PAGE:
It has been a long while since a Golden Clam has been awarded and our honoree today most certainly deserves one in recognition of his contributions to the horn world, and specifically for one project in particular.
Since January 2011 James Boldin has been recording Book I of the Kopprasch Sixty Selected Studies Op. 6 on video and uploading those videos to Youtube for public viewing.
On his web site, Mr. Boldin cites four reasons for this project:
1. Pretty much everyone who has played the horn for more than a few years has at least heard of the Kopprasch etudes, and they often (along with other standard etude collections) form a core repertory of materials for horn study.
2. Practicing Kopprasch can be beneficial for players of varying abilities. Whether it’s working on tone production and consistency, or perfecting transposition skills, I think Kopprasch holds an important place in the repertoire for students, amateurs, and professionals.
3. As a teacher, I wanted to provide a resource for my students and others so that they could at least hear one interpretation of these etudes, and use these recordings as a jumping off point for their own creative practicing.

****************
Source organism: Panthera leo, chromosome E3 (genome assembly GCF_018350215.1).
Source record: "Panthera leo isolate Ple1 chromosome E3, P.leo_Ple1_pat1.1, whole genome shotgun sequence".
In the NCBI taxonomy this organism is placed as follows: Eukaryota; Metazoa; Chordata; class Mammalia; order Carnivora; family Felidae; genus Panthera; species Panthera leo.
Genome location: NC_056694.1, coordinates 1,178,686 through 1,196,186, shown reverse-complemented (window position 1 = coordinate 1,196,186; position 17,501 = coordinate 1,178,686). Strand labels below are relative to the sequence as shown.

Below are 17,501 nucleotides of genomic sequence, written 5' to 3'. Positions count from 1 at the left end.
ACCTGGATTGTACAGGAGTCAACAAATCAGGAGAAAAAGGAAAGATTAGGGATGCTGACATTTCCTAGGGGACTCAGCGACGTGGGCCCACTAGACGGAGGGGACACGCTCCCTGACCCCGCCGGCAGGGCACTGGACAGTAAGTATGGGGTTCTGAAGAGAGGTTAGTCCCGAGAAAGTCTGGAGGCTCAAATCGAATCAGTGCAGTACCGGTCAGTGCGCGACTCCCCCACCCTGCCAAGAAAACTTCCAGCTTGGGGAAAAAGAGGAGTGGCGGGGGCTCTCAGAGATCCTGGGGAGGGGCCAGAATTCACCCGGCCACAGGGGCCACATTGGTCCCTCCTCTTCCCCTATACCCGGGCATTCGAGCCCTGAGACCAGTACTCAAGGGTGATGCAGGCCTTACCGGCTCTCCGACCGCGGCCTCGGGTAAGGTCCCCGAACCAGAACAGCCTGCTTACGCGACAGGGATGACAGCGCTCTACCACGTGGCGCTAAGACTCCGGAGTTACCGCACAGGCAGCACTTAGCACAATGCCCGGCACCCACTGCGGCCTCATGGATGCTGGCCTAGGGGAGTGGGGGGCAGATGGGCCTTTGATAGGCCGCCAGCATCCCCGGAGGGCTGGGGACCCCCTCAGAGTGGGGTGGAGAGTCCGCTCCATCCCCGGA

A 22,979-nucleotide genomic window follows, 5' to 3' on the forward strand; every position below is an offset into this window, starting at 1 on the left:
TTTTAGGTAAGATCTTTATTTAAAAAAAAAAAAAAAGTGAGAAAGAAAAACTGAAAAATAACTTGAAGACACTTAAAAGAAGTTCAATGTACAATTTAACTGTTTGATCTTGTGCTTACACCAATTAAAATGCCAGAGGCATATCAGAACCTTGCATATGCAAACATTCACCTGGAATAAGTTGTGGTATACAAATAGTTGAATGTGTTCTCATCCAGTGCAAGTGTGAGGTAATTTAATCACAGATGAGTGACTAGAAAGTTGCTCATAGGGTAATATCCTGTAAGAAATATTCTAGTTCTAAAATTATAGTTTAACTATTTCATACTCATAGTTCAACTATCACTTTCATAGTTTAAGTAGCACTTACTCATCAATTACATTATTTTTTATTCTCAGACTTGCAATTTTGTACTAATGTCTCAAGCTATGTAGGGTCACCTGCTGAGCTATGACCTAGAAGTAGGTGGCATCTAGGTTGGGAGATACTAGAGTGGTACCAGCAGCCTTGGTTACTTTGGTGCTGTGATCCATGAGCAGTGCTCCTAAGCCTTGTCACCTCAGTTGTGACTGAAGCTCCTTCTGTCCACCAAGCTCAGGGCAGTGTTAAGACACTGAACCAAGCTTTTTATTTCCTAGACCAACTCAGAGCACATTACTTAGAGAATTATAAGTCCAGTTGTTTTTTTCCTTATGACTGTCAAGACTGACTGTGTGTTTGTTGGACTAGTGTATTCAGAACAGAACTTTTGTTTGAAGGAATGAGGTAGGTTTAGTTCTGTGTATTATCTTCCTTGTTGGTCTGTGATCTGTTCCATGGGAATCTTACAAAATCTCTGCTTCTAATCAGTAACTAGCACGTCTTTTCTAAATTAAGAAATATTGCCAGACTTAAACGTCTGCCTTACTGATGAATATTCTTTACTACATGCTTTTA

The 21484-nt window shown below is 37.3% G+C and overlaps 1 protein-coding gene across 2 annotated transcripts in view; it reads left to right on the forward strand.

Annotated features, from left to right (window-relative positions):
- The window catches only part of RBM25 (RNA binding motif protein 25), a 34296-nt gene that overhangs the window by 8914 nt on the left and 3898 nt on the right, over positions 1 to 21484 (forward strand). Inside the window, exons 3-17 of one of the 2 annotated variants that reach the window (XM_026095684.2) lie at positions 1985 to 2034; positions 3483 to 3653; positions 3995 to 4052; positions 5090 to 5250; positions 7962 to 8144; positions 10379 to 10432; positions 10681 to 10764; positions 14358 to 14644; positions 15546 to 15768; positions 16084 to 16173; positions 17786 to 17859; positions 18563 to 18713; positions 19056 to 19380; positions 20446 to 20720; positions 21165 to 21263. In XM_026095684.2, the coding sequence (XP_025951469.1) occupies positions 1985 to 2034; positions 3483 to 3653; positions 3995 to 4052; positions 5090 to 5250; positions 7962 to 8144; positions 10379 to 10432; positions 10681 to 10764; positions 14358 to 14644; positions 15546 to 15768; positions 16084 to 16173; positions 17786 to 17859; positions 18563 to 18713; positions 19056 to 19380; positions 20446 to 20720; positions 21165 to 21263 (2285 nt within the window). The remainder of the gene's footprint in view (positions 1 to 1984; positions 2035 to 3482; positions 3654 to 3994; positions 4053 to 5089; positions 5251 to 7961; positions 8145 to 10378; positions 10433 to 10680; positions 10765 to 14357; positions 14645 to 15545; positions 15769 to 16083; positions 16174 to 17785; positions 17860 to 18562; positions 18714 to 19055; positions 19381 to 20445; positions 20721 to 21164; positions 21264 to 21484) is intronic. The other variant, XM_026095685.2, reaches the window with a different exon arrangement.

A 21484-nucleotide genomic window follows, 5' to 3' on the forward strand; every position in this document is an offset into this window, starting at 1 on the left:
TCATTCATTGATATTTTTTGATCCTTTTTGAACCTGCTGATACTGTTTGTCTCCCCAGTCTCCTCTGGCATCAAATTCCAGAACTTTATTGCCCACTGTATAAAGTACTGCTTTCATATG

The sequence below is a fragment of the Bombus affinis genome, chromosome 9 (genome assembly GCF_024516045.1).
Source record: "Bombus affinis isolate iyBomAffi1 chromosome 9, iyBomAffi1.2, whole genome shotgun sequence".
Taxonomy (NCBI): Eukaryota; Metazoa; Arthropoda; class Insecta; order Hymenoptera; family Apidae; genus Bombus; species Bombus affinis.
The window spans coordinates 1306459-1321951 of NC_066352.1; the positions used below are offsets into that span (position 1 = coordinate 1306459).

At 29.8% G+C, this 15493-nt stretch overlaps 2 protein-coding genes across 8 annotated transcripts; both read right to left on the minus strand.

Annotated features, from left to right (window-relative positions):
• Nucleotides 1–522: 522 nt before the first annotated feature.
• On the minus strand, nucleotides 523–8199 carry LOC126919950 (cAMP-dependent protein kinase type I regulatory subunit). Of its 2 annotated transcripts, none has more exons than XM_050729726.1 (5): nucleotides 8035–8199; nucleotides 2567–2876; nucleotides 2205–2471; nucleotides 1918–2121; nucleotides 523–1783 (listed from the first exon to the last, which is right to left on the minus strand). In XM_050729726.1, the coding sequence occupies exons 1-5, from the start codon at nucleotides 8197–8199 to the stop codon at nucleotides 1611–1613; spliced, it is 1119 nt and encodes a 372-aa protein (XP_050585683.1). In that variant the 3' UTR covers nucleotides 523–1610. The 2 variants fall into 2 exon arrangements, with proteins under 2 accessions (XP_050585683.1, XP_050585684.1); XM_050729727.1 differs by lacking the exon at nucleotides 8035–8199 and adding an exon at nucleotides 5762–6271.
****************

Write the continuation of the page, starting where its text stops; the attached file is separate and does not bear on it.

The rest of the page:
4. Although there are several recordings online of Kopprasch etudes, to my knowledge no one has yet recorded all of Book 1 or Book 2 on video.
While he admits that each recording is not absolutely note perfect, he does clearly illustrate contrasts in dynamics, articulation and tone color. These details can make a big difference between a hum-drum reading of the notes and something greater.
That being said, Mr. Boldin performs each etude with assured confidence and a clean sound.
His videos in this regard are a great model for students to follow. As a beginning student myself many years ago I had developed the bad habit of stopping and starting etudes – much to the consternation of my private teacher. It took me a while to adapt to the mindset of playing a Kopprasch etude end-to-end, more like a performance and less like an exercise.
It takes a certain amount of confidence in a higher purpose to record etudes like these in one take and put them online for the world to hear. Mr. Boldin is to be commended not only for his chutzpah but also for some very fine and solid playing.
His latest chapter is etude #26:
For more examples, be sure to take a look at his Youtube channel.
It is adding up to a large collection that without a doubt will benefit many – whether they are learning the Kopprasch etudes for the first time, or are someone more like me who is returning from a break and is curious to hear what another professional player is doing with these etudes.
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